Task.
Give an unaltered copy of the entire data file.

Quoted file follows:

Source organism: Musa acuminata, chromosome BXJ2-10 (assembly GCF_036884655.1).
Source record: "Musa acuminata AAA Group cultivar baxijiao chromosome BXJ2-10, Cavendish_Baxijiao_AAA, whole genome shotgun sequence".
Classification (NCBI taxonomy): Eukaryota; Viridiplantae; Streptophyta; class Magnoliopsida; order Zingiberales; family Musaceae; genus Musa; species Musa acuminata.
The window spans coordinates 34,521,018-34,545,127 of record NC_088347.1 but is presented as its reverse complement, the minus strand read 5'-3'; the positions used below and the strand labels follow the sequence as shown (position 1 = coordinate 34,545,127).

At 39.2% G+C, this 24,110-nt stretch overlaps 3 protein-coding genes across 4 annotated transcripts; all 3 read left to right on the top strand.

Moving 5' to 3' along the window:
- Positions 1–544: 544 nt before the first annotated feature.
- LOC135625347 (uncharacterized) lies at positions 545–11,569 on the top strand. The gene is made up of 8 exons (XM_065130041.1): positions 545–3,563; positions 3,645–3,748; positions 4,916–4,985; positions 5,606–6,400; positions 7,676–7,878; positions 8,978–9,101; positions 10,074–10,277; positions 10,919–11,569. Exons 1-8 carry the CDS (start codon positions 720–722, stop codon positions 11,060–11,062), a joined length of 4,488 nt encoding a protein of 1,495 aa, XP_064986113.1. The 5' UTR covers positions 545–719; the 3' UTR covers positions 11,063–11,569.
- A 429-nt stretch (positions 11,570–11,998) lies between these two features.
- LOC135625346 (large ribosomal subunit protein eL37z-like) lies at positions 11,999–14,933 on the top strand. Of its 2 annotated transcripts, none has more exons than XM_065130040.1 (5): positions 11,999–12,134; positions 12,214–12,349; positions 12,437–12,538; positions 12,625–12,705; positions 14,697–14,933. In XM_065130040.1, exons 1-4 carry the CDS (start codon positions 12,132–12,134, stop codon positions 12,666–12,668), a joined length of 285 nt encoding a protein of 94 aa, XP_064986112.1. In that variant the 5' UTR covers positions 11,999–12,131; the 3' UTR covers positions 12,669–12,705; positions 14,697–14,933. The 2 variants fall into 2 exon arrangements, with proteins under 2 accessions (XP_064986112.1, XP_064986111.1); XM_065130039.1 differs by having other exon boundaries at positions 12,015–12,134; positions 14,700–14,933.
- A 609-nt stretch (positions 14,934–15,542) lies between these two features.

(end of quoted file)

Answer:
Source organism: Musa acuminata, chromosome BXJ2-10 (assembly GCF_036884655.1).
Source record: "Musa acuminata AAA Group cultivar baxijiao chromosome BXJ2-10, Cavendish_Baxijiao_AAA, whole genome shotgun sequence".
Classification (NCBI taxonomy): Eukaryota; Viridiplantae; Streptophyta; class Magnoliopsida; order Zingiberales; family Musaceae; genus Musa; species Musa acuminata.
The window spans coordinates 34,521,018-34,545,127 of record NC_088347.1 but is presented as its reverse complement, the minus strand read 5'-3'; the positions used below and the strand labels follow the sequence as shown (position 1 = coordinate 34,545,127).

At 39.2% G+C, this 24,110-nt stretch overlaps 3 protein-coding genes across 4 annotated transcripts; all 3 read left to right on the top strand.

Moving 5' to 3' along the window:
- Positions 1–544: 544 nt before the first annotated feature.
- LOC135625347 (uncharacterized) lies at positions 545–11,569 on the top strand. The gene is made up of 8 exons (XM_065130041.1): positions 545–3,563; positions 3,645–3,748; positions 4,916–4,985; positions 5,606–6,400; positions 7,676–7,878; positions 8,978–9,101; positions 10,074–10,277; positions 10,919–11,569. Exons 1-8 carry the CDS (start codon positions 720–722, stop codon positions 11,060–11,062), a joined length of 4,488 nt encoding a protein of 1,495 aa, XP_064986113.1. The 5' UTR covers positions 545–719; the 3' UTR covers positions 11,063–11,569.
- A 429-nt stretch (positions 11,570–11,998) lies between these two features.
- LOC135625346 (large ribosomal subunit protein eL37z-like) lies at positions 11,999–14,933 on the top strand. Of its 2 annotated transcripts, none has more exons than XM_065130040.1 (5): positions 11,999–12,134; positions 12,214–12,349; positions 12,437–12,538; positions 12,625–12,705; positions 14,697–14,933. In XM_065130040.1, exons 1-4 carry the CDS (start codon positions 12,132–12,134, stop codon positions 12,666–12,668), a joined length of 285 nt encoding a protein of 94 aa, XP_064986112.1. In that variant the 5' UTR covers positions 11,999–12,131; the 3' UTR covers positions 12,669–12,705; positions 14,697–14,933. The 2 variants fall into 2 exon arrangements, with proteins under 2 accessions (XP_064986112.1, XP_064986111.1); XM_065130039.1 differs by having other exon boundaries at positions 12,015–12,134; positions 14,700–14,933.
- A 609-nt stretch (positions 14,934–15,542) lies between these two features.